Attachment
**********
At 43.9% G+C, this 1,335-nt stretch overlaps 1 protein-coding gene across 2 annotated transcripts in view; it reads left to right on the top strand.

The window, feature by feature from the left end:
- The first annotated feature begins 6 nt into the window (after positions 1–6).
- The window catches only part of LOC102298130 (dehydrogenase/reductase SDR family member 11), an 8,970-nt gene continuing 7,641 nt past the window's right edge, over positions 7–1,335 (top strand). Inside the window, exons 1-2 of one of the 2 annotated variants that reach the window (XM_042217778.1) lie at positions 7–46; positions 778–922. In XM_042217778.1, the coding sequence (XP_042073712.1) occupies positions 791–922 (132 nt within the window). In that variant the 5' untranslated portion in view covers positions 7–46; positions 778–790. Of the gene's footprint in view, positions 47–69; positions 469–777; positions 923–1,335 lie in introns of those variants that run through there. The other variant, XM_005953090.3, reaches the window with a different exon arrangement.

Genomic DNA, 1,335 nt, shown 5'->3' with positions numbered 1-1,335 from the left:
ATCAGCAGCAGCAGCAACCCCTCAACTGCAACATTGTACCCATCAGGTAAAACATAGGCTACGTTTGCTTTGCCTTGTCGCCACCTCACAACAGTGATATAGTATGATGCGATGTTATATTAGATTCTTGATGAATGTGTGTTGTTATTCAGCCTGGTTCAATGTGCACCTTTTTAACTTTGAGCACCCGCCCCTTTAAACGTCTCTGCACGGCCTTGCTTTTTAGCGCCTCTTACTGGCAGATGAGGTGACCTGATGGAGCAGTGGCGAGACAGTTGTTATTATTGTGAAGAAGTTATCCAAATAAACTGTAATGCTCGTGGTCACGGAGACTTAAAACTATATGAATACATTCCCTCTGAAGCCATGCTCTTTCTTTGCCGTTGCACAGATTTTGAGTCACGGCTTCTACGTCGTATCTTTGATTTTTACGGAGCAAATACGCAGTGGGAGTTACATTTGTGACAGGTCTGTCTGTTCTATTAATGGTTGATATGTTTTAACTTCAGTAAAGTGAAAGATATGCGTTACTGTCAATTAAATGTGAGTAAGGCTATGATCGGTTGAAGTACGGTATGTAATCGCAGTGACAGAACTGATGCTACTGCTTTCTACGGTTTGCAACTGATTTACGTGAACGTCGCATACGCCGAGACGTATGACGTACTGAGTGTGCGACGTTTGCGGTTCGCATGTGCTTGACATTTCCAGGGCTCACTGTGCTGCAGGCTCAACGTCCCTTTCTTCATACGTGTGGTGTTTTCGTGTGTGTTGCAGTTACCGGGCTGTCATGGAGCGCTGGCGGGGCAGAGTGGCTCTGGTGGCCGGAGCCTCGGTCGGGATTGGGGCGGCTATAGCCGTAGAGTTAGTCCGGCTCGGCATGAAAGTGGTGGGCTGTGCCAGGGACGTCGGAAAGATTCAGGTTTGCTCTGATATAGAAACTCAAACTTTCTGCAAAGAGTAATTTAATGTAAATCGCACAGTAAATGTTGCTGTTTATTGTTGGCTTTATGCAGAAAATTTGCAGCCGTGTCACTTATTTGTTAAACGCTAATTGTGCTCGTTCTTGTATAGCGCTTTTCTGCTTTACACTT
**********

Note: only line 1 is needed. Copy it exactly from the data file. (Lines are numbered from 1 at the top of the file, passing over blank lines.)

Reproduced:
At 43.9% G+C, this 1,335-nt stretch overlaps 1 protein-coding gene across 2 annotated transcripts in view; it reads left to right on the top strand.